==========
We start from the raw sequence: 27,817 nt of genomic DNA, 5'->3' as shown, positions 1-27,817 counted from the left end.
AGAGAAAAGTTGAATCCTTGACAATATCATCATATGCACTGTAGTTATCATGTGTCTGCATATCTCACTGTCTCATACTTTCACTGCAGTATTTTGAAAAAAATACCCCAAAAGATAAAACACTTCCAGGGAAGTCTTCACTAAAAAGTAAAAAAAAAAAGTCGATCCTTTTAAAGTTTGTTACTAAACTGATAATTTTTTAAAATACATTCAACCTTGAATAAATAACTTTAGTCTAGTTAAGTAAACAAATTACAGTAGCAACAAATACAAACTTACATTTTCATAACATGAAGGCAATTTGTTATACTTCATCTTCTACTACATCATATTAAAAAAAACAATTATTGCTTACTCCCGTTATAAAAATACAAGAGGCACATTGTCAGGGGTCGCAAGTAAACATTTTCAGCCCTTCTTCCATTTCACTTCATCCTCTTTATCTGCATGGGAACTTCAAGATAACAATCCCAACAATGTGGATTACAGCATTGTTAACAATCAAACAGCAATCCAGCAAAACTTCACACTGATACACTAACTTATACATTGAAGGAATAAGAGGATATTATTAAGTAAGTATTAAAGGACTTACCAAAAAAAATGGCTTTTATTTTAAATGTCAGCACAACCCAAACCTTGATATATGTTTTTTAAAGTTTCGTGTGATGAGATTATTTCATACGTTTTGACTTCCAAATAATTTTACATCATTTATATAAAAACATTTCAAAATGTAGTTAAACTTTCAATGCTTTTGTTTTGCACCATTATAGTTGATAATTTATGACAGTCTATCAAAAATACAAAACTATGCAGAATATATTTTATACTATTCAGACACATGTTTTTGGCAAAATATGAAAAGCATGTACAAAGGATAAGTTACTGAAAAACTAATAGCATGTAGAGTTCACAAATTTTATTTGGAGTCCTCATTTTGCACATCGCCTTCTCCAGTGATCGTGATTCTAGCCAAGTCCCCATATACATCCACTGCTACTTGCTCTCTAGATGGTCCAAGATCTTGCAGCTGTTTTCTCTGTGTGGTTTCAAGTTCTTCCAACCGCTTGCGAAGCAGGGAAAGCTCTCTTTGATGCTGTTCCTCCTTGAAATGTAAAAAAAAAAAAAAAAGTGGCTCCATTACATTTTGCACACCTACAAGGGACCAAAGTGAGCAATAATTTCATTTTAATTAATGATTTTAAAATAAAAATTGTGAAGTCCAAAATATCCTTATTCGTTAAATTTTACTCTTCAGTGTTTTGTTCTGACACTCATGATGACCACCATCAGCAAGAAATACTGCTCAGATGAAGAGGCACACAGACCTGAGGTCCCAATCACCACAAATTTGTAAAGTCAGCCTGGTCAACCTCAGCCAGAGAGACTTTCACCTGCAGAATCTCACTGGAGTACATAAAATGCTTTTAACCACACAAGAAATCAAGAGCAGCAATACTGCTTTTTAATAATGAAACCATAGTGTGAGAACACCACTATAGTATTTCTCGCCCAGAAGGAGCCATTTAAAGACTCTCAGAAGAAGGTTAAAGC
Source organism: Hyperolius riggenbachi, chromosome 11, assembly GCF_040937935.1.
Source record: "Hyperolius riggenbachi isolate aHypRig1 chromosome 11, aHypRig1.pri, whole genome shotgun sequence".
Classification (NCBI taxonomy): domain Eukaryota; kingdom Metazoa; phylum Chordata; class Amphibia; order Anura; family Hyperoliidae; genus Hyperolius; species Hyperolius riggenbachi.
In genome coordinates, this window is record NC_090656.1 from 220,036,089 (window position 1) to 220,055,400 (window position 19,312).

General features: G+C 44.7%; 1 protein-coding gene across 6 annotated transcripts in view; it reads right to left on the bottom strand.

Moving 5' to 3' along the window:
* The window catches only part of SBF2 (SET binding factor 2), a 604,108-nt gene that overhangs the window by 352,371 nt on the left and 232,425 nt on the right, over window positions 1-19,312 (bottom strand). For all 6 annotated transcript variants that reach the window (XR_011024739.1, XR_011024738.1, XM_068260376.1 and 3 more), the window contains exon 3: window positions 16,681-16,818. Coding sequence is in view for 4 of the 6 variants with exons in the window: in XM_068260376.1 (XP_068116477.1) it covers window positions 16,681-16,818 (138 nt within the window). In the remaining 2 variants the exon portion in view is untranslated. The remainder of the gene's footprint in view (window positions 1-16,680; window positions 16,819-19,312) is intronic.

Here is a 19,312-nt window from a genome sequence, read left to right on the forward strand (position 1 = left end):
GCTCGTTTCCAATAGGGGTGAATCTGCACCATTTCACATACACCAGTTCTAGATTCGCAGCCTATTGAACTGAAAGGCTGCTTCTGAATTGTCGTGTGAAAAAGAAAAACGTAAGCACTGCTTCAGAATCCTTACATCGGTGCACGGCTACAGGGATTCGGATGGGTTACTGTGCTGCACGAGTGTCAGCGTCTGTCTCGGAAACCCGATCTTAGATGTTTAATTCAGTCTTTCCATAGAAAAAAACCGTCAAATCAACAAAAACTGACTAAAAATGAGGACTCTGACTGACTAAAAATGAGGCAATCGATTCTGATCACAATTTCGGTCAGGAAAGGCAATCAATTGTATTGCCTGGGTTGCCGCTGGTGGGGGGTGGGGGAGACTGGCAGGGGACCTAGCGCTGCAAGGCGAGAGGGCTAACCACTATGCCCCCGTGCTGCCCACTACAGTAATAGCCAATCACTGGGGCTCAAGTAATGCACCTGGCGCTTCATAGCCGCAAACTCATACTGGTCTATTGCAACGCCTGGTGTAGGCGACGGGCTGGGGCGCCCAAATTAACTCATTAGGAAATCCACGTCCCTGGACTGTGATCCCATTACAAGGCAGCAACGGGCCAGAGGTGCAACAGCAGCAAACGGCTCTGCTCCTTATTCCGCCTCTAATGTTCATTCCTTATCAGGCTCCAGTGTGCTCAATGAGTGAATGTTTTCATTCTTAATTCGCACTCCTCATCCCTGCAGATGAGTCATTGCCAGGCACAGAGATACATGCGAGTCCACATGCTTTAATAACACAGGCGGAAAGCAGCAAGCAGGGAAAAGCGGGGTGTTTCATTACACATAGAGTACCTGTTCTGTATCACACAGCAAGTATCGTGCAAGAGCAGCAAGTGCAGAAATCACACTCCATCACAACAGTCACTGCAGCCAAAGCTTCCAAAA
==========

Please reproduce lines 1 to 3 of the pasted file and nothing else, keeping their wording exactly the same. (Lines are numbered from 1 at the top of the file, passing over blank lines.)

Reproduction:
We start from the raw sequence: 27,817 nt of genomic DNA, 5'->3' as shown, positions 1-27,817 counted from the left end.
AGAGAAAAGTTGAATCCTTGACAATATCATCATATGCACTGTAGTTATCATGTGTCTGCATATCTCACTGTCTCATACTTTCACTGCAGTATTTTGAAAAAAATACCCCAAAAGATAAAACACTTCCAGGGAAGTCTTCACTAAAAAGTAAAAAAAAAAAGTCGATCCTTTTAAAGTTTGTTACTAAACTGATAATTTTTTAAAATACATTCAACCTTGAATAAATAACTTTAGTCTAGTTAAGTAAACAAATTACAGTAGCAACAAATACAAACTTACATTTTCATAACATGAAGGCAATTTGTTATACTTCATCTTCTACTACATCATATTAAAAAAAACAATTATTGCTTACTCCCGTTATAAAAATACAAGAGGCACATTGTCAGGGGTCGCAAGTAAACATTTTCAGCCCTTCTTCCATTTCACTTCATCCTCTTTATCTGCATGGGAACTTCAAGATAACAATCCCAACAATGTGGATTACAGCATTGTTAACAATCAAACAGCAATCCAGCAAAACTTCACACTGATACACTAACTTATACATTGAAGGAATAAGAGGATATTATTAAGTAAGTATTAAAGGACTTACCAAAAAAAATGGCTTTTATTTTAAATGTCAGCACAACCCAAACCTTGATATATGTTTTTTAAAGTTTCGTGTGATGAGATTATTTCATACGTTTTGACTTCCAAATAATTTTACATCATTTATATAAAAACATTTCAAAATGTAGTTAAACTTTCAATGCTTTTGTTTTGCACCATTATAGTTGATAATTTATGACAGTCTATCAAAAATACAAAACTATGCAGAATATATTTTATACTATTCAGACACATGTTTTTGGCAAAATATGAAAAGCATGTACAAAGGATAAGTTACTGAAAAACTAATAGCATGTAGAGTTCACAAATTTTATTTGGAGTCCTCATTTTGCACATCGCCTTCTCCAGTGATCGTGATTCTAGCCAAGTCCCCATATACATCCACTGCTACTTGCTCTCTAGATGGTCCAAGATCTTGCAGCTGTTTTCTCTGTGTGGTTTCAAGTTCTTCCAACCGCTTGCGAAGCAGGGAAAGCTCTCTTTGATGCTGTTCCTCCTTGAAATGTAAAAAAAAAAAAAAAAGTGGCTCCATTACATTTTGCACACCTACAAGGGACCAAAGTGAGCAATAATTTCATTTTAATTAATGATTTTAAAATAAAAATTGTGAAGTCCAAAATATCCTTATTCGTTAAATTTTACTCTTCAGTGTTTTGTTCTGACACTCATGATGACCACCATCAGCAAGAAATACTGCTCAGATGAAGAGGCACACAGACCTGAGGTCCCAATCACCACAAATTTGTAAAGTCAGCCTGGTCAACCTCAGCCAGAGAGACTTTCACCTGCAGAATCTCACTGGAGTACATAAAATGCTTTTAACCACACAAGAAATCAAGAGCAGCAATACTGCTTTTTAATAATGAAACCATAGTGTGAGAACACCACTATAGTATTTCTCGCCCAGAAGGAGCCATTTAAAGACTCTCAGAAGAAGGTTAAAGC
Source organism: Hyperolius riggenbachi, chromosome 11, assembly GCF_040937935.1.